T0 the small group of photography experts aware of its existence, it was known simply as “the Mexican suitcase.” And in the pantheon of lost modern cultural treasures, it was surrounded by the same mythical aura as Hemingway’s early manuscripts, which vanished from a train station in 1922.The films eventually came into the possession of Gen. Gonzalez's nephew. After some false starts and much negotiation they finally ended up with Capa's brother Cornell at the International Centre for Photography
The suitcase — actually three flimsy cardboard valises — contained thousands of negatives of pictures that Robert Capa, one of the pioneers of modern war photography, took during the Spanish Civil War before he fled Europe for America in 1939, leaving behind the contents of his Paris darkroom.
Capa assumed that the work had been lost during the Nazi invasion, and he died in 1954 on assignment in Vietnam still thinking so...
From what experts have been able to piece together from archives and the research of Mr. Whelan, the biographer (who died last year), Capa apparently asked his darkroom manager, a Hungarian friend and photographer named Imre Weisz, known as Cziki, to save his negatives in 1939 or 1940, when Capa was in New York and feared his work would be destroyed.
Mr. Weisz is believed to have taken the valises to Marseille, but was arrested and sent to an internment camp in Algiers. At some point the negatives ended up with General Aguilar Gonzalez, who carried them to Mexico, where he died in 1967. It is unclear whether the general knew who had taken the pictures or what they showed; but if he did, he appears never to have tried to contact Capa or Mr. Weisz...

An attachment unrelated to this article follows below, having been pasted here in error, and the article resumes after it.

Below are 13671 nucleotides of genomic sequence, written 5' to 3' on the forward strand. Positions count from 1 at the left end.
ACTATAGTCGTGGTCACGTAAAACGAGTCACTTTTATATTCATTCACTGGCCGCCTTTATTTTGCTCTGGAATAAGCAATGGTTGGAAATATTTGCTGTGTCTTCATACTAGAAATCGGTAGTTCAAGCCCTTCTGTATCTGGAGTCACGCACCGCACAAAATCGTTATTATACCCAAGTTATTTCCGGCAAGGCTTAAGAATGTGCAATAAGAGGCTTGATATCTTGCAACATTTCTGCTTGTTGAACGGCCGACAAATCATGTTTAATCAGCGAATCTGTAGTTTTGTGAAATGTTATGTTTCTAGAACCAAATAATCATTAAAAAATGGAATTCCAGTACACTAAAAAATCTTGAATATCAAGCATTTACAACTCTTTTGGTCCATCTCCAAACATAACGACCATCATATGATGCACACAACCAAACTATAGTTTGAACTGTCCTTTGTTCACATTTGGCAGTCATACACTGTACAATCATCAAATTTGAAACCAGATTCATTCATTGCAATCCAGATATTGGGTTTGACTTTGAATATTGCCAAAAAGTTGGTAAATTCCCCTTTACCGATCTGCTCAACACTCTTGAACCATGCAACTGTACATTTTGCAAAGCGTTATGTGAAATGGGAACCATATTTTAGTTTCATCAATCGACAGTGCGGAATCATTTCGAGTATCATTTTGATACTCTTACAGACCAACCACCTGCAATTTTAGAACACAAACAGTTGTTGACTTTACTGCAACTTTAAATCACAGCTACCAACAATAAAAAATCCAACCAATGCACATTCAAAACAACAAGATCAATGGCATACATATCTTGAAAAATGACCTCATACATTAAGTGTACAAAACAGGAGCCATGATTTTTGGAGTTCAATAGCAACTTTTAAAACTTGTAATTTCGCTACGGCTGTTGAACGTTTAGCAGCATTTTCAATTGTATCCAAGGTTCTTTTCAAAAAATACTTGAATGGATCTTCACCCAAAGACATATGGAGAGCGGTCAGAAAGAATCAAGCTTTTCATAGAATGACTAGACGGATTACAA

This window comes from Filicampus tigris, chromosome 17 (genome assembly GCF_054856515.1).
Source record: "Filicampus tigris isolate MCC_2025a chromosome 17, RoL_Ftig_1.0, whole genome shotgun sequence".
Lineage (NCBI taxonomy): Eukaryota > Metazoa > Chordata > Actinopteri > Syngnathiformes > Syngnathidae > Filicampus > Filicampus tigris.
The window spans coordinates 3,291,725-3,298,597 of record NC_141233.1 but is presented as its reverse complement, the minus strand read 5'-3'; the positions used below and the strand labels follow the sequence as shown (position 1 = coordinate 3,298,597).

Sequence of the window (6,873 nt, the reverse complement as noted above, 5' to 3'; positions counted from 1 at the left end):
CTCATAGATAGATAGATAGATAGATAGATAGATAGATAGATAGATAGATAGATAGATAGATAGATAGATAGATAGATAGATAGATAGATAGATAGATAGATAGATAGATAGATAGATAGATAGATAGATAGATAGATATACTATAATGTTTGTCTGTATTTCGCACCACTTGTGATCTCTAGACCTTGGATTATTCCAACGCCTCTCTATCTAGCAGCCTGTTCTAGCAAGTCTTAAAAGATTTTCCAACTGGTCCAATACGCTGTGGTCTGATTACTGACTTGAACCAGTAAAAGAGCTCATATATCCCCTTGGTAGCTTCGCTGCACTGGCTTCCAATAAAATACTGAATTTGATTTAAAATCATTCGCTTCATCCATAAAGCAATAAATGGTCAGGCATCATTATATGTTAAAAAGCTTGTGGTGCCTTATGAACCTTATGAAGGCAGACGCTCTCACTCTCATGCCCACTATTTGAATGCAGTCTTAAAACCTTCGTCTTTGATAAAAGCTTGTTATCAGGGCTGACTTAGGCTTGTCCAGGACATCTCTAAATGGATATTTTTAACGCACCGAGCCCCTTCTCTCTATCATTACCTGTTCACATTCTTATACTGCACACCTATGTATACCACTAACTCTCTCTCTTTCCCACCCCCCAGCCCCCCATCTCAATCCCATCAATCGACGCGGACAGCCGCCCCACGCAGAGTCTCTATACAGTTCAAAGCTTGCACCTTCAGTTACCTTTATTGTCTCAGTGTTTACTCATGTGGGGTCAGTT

All I can say is - WOW
...“They seem like they were made yesterday,” he said. “They’re not brittle at all. They’re very fresh. We’ve sort of gingerly peeked at some of them just to get a sense of what’s on each roll.”
And discoveries have already been made from the boxes — one red, one green and one beige — whose contents appear to have been carefully labeled in hand-drawn grids made by Mr. Weisz or another studio assistant. Researchers have come across pictures of Hemingway and of Federico García Lorca.
The negative for one of Chim’s most famous Spanish Civil War photographs, showing a woman cradling a baby at her breast as she gazes up toward the speaker at a mass outdoor meeting in 1936, has also been found. “We were astonished to see it,” Mr. Wallis said. Full story at the NY Times